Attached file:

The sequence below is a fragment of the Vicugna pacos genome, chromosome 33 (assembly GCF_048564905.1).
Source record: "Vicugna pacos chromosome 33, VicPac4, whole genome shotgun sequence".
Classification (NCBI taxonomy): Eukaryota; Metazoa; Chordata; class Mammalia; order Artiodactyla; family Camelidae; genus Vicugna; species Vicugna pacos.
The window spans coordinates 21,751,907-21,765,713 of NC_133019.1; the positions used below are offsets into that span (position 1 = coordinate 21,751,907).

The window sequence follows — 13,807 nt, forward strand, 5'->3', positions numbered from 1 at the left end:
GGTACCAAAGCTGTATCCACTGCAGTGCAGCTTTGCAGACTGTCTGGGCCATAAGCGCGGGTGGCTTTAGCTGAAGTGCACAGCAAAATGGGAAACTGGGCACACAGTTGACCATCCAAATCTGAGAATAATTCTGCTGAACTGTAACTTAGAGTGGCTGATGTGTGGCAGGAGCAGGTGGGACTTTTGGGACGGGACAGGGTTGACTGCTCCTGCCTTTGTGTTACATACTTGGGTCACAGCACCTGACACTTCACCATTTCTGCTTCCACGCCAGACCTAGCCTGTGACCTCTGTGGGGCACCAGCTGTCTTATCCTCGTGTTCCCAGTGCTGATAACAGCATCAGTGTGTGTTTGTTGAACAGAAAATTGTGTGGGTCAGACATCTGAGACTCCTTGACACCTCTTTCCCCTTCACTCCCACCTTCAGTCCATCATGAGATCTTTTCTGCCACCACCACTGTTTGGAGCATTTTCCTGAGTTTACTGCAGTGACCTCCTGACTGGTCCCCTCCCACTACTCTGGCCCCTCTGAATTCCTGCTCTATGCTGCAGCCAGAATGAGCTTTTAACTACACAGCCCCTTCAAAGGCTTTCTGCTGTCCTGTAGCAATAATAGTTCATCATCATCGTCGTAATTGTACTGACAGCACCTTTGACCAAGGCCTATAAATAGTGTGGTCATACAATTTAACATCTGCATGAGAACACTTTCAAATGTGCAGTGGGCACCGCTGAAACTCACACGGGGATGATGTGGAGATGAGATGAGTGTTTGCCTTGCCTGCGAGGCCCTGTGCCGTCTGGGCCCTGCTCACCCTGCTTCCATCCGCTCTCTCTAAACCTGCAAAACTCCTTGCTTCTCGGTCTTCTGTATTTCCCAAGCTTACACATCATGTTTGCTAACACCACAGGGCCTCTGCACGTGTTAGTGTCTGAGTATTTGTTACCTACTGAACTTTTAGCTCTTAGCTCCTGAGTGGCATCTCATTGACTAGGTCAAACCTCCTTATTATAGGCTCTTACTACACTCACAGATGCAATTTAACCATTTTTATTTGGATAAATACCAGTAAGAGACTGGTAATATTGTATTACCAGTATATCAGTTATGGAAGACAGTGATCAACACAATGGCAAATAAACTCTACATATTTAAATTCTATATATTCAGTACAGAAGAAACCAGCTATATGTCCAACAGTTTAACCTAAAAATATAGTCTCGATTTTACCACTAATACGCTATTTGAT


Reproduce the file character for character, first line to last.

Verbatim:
The sequence below is a fragment of the Vicugna pacos genome, chromosome 33 (assembly GCF_048564905.1).
Source record: "Vicugna pacos chromosome 33, VicPac4, whole genome shotgun sequence".
Classification (NCBI taxonomy): Eukaryota; Metazoa; Chordata; class Mammalia; order Artiodactyla; family Camelidae; genus Vicugna; species Vicugna pacos.
The window spans coordinates 21,751,907-21,765,713 of NC_133019.1; the positions used below are offsets into that span (position 1 = coordinate 21,751,907).

The window sequence follows — 13,807 nt, forward strand, 5'->3', positions numbered from 1 at the left end:
GGTACCAAAGCTGTATCCACTGCAGTGCAGCTTTGCAGACTGTCTGGGCCATAAGCGCGGGTGGCTTTAGCTGAAGTGCACAGCAAAATGGGAAACTGGGCACACAGTTGACCATCCAAATCTGAGAATAATTCTGCTGAACTGTAACTTAGAGTGGCTGATGTGTGGCAGGAGCAGGTGGGACTTTTGGGACGGGACAGGGTTGACTGCTCCTGCCTTTGTGTTACATACTTGGGTCACAGCACCTGACACTTCACCATTTCTGCTTCCACGCCAGACCTAGCCTGTGACCTCTGTGGGGCACCAGCTGTCTTATCCTCGTGTTCCCAGTGCTGATAACAGCATCAGTGTGTGTTTGTTGAACAGAAAATTGTGTGGGTCAGACATCTGAGACTCCTTGACACCTCTTTCCCCTTCACTCCCACCTTCAGTCCATCATGAGATCTTTTCTGCCACCACCACTGTTTGGAGCATTTTCCTGAGTTTACTGCAGTGACCTCCTGACTGGTCCCCTCCCACTACTCTGGCCCCTCTGAATTCCTGCTCTATGCTGCAGCCAGAATGAGCTTTTAACTACACAGCCCCTTCAAAGGCTTTCTGCTGTCCTGTAGCAATAATAGTTCATCATCATCGTCGTAATTGTACTGACAGCACCTTTGACCAAGGCCTATAAATAGTGTGGTCATACAATTTAACATCTGCATGAGAACACTTTCAAATGTGCAGTGGGCACCGCTGAAACTCACACGGGGATGATGTGGAGATGAGATGAGTGTTTGCCTTGCCTGCGAGGCCCTGTGCCGTCTGGGCCCTGCTCACCCTGCTTCCATCCGCTCTCTCTAAACCTGCAAAACTCCTTGCTTCTCGGTCTTCTGTATTTCCCAAGCTTACACATCATGTTTGCTAACACCACAGGGCCTCTGCACGTGTTAGTGTCTGAGTATTTGTTACCTACTGAACTTTTAGCTCTTAGCTCCTGAGTGGCATCTCATTGACTAGGTCAAACCTCCTTATTATAGGCTCTTACTACACTCACAGATGCAATTTAACCATTTTTATTTGGATAAATACCAGTAAGAGACTGGTAATATTGTATTACCAGTATATCAGTTATGGAAGACAGTGATCAACACAATGGCAAATAAACTCTACATATTTAAATTCTATATATTCAGTACAGAAGAAACCAGCTATATGTCCAACAGTTTAACCTAAAAATATAGTCTCGATTTTACCACTAATACGCTATTTGAT